119APStepfig4.jpg

Fig.4 Audio Physic Step Plus, lateral response family at 50", normalized to response on tweeter axis, from back to front: differences in response 90–5° off axis, reference response, differences in response 5–90° off axis.

119APStepfig5.jpg

Fig.5 Audio Physic Step Plus, vertical response family at 50", normalized to response on tweeter axis, from back to front: differences in response 45–5° above axis, reference response, differences in response 5–45° below axis.

In the time domain, the Audio Physic's step response on the tweeter axis (fig.6) indicates the cause of this suckout: the drive-units are out of phase in the crossover region. While both drive-units are connected in positive acoustic polarity and, as usual, the tweeter's output arrives at the microphone before the woofer's, the decay of the tweeter's step overlaps the start of the woofer's step but is in opposite polarity. This could have been solved by inverting the polarity either of the tweeter or of the woofer, so that one unit's output smoothly blended with the other's. Alternatively, by moving the microphone significantly above the tweeter axis, the woofer's output is pushed back in time until its step smoothly blends with the decay of the tweeter's step. As a result, the outputs of the two drivers, instead of canceling, now correctly sum in the crossover region—again, compare the green with the black trace in fig.3. The cumulative spectral-decay plot on the tweeter axis (fig.7) is pretty clean, however.

119APStepfig6.jpg

Fig.6 Audio Physic Step Plus, step response on tweeter axis at 50" (5ms time window, 30kHz bandwidth).

119APStepfig7.jpg

Fig.7 Audio Physic Step Plus, cumulative spectral-decay plot on tweeter axis at 50" (0.15ms risetime).

I note that KM enjoyed his time with the Audio Physic Step Plus. However, its measured performance suggests it must be used on a low stand. I will be investigating this aspect of the Step Plus's behavior in a future issue.—John Atkinson

COMPANY INFO
Audio Physic GmbH
US distributor: VANA Ltd.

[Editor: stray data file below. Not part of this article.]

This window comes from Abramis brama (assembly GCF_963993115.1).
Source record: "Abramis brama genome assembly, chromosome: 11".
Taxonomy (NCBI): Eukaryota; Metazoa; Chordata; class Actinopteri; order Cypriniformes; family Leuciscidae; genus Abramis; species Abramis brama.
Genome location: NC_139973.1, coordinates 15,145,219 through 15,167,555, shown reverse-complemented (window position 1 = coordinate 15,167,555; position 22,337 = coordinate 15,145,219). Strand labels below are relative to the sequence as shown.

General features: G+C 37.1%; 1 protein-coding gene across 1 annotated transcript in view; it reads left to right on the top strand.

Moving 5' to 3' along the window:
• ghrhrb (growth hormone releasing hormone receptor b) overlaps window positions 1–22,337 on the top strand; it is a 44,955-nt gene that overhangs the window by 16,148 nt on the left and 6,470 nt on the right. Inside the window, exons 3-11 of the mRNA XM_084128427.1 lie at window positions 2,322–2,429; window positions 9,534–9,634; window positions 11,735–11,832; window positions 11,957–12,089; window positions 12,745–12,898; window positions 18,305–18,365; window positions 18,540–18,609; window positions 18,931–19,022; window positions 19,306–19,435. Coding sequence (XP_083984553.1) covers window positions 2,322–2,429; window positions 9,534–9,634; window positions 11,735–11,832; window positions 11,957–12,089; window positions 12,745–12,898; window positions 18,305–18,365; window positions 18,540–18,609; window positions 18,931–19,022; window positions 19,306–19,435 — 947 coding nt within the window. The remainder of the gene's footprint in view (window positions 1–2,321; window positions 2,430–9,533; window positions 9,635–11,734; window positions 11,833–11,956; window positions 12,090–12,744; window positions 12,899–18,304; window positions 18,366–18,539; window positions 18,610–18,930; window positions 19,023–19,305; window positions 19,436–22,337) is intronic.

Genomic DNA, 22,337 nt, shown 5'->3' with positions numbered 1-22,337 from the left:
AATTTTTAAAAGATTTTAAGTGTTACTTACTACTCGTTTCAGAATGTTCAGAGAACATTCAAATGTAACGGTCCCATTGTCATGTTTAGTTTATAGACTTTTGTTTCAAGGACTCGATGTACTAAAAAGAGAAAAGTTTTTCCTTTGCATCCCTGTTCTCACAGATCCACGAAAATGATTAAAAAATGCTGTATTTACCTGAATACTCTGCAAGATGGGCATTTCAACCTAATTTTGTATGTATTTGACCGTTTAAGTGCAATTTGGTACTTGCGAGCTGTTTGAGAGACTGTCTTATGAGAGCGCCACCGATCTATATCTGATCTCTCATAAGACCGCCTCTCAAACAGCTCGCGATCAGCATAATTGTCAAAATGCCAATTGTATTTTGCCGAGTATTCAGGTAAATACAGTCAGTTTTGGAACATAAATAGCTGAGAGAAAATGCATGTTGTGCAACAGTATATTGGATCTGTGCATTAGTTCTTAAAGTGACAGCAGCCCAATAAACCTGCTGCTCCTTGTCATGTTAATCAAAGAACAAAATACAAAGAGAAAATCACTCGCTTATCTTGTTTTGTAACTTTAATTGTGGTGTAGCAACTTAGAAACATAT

2845 Middle Country Road
Lake Grove, NY 11755
(631) 246-4412
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COMMENTS
tonykaz's picture

are the foundation of the Audiophile existence because of their superb Driver technology, design and build quality.

A nice representative Small European Loudspeaker will cost out around $2,500. Even the phenomenal Genelec 8020 Active Loudspeakers, made in Europe, will cost under $2,500!

But Audio Physic pretends to be German while sourcing in China.

Too bad for the replacement driver assurance program.

Yet another disappointment.

Tony in Michigan

georgehifi's picture

All Audio Physic's even going way back when they started that I've heard, do this disappearing act really well, whether stand or floor mount. What is the measurement or construction parameter that is important that makes this happen. Seems like Audio Physic has whatever it is nailed down.

Cheers George

ok's picture

..Audio Physic (mostly Step and Tempo 25/Plus) iterations of this particular midrange/tweeter/cabinet configuration over the years and I can subjectively confirm JA’s prediction that their top surface should see slightly below the listener’s ears for optimal HF performance. This peculiarity is mainly due to a somewhat upward-shooting tweeter combined with a deliberately poor off-axis response (no more than 30 degrees flat thanks to cone driver and steep foam ring) that is further highlighted by the grills which tend to create some 3db drop at about 8KHz. They are excellent for near field and almost immune to HF room reflections for far field auditioning; however they do need considerable rear estate for enhanced soundstage accuracy and deep bass response as KM has already pointed out. By the way woofer's aluminum phase plug can dissipate an awfully lot of heat in case of amplifier clipping (not recommended!) so no worries about chinese: my neighbours would dismayingly attest that these drivers are virtually indestructible :-}